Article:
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As life progressed, I became less satisfied with the routine my life had fallen into. I would go to work, go to Guides, go to Olave (18-30 Girl Guide age group in Australia), hang out with friends and do my needlework. While I was fairly content and happy, I was ready for adventure. I travelled interstate and internationally a few times on my holidays but that was almost unplanned as I was going to events or meeting up with family members who were also travelling.

At an Olave meeting when I was unable to attend someone introduced the concept of “3 before your 30” the idea being that you set  3 goals that you would want to achieve before your 30th Birthday which fitted in nicely with our age bracket. While others shared their goals on the group’s Facebook page it got me thinking as to what I want my life to look like and what did I actually want to achieve. I considered it further over the next weeks and came up with tentative ideas:

  1. To live and work overseas for a period of time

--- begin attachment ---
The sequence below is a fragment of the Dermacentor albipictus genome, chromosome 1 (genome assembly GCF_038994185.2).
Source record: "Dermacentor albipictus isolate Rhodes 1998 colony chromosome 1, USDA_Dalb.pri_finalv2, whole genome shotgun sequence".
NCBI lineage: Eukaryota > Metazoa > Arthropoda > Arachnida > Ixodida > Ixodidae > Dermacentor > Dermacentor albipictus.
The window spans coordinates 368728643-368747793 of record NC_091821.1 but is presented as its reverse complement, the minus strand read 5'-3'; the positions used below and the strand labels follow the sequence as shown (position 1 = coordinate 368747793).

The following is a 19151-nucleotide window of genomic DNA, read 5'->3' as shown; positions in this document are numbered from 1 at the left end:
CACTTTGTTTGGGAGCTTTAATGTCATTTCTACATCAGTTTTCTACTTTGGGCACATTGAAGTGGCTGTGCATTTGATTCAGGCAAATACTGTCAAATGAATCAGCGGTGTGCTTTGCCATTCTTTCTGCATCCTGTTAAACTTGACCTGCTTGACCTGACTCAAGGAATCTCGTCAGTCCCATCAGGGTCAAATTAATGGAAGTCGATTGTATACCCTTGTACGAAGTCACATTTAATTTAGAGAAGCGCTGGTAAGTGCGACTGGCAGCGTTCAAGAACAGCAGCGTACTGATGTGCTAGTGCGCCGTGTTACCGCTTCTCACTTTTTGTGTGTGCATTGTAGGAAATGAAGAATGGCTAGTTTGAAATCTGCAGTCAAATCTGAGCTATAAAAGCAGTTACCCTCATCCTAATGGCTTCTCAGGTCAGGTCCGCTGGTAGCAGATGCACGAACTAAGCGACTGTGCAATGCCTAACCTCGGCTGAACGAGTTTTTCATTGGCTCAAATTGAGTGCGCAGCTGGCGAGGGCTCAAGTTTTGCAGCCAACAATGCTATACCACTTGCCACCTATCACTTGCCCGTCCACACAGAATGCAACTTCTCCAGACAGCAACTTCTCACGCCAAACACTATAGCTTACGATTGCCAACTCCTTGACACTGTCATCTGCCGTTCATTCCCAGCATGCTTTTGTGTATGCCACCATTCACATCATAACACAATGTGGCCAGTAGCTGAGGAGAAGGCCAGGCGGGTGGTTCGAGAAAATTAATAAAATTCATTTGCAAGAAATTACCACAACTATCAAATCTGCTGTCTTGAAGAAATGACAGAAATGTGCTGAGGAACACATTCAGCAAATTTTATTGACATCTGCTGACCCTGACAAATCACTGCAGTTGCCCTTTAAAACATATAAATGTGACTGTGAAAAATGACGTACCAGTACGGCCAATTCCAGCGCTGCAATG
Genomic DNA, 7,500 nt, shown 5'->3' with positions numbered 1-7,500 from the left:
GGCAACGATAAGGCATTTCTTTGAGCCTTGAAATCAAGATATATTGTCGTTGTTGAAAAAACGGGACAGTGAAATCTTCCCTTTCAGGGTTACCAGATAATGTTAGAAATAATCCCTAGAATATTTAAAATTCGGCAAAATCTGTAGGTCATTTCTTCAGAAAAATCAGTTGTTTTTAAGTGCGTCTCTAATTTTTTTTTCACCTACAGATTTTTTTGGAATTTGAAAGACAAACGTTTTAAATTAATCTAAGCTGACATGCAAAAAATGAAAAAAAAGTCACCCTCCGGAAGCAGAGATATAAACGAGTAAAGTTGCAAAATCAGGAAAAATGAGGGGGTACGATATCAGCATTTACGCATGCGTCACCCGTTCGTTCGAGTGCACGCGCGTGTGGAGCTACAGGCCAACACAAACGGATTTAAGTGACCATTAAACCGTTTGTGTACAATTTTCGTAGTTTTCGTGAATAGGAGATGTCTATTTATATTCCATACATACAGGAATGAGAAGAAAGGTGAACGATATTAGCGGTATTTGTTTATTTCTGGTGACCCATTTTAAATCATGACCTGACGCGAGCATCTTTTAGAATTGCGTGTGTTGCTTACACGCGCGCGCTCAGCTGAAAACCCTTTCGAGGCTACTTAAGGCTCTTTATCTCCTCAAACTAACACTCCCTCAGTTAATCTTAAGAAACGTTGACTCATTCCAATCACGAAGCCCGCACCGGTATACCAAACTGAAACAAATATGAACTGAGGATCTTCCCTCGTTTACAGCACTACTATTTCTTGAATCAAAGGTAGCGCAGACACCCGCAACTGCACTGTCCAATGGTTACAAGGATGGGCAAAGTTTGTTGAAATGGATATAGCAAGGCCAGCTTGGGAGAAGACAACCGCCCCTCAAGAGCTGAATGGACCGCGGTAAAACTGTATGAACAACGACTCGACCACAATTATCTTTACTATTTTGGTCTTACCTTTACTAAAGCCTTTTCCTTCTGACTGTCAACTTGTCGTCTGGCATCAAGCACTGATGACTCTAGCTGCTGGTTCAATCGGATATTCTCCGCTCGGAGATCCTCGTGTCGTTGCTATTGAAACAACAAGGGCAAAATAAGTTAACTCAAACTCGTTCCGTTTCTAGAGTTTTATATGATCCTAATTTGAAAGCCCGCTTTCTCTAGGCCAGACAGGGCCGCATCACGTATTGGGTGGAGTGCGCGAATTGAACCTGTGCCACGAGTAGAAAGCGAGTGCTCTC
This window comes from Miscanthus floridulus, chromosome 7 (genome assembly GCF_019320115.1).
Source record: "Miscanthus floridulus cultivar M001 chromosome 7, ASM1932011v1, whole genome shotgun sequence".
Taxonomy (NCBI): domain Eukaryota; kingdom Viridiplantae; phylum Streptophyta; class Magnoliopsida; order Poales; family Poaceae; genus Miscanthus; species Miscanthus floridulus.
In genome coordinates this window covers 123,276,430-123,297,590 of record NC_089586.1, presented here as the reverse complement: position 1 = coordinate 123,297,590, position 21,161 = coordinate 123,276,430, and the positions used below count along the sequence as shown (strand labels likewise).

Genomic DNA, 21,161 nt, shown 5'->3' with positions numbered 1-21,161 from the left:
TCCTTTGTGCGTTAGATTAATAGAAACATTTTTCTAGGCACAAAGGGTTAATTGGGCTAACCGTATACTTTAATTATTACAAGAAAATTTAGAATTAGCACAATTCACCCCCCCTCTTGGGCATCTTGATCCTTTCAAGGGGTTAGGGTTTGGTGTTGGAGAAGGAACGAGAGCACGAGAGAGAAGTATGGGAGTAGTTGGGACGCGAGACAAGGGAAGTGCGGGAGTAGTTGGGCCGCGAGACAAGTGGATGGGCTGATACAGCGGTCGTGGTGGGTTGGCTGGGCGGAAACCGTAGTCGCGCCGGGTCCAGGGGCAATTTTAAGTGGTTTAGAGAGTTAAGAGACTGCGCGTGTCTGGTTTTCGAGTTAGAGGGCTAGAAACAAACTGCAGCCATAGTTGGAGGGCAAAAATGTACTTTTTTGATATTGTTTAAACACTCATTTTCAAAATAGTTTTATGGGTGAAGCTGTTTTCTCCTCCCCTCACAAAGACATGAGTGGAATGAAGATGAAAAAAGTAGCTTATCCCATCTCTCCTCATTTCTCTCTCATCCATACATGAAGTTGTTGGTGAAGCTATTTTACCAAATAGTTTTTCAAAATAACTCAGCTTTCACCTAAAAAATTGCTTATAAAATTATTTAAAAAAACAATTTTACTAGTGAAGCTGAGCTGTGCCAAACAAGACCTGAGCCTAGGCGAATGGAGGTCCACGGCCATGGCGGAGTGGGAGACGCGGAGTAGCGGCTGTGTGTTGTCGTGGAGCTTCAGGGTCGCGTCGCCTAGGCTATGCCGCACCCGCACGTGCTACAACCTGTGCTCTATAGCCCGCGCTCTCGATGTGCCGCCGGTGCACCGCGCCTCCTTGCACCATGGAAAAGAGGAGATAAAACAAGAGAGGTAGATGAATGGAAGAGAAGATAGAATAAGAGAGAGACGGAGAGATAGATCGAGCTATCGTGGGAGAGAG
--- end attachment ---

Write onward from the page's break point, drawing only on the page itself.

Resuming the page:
2. To Achieve my OBP (Olave Baden Powell Award, the highest award within the Olave Section)
  3. To volunteer at a World Centre

As time went on these ideas solidified and became things I wanted to do and work towards to ensure they happened. I had been working on my OBP but needed to get a move on if I was to meet the time deadline which I started to do. I need to apply to take leave from work and fill out applications for Visas, Jobs and Volunteer positions. Without really realizing it my view towards goal setting was changing. This was goal setting but not was I knew it. This was something I was driving rather than having it forced on me by people who had different aims or foci than me.

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I am part way through achieving my goals.

I have worked in the UK for 3 months which while an enjoyable and interesting experience made me appreciate the truly fantastic working conditions I have in Australia and appreciate the hard work my union does to ensure they continue.

I am very close to completing my OBP and will continue to work to ensure I meet the requirements.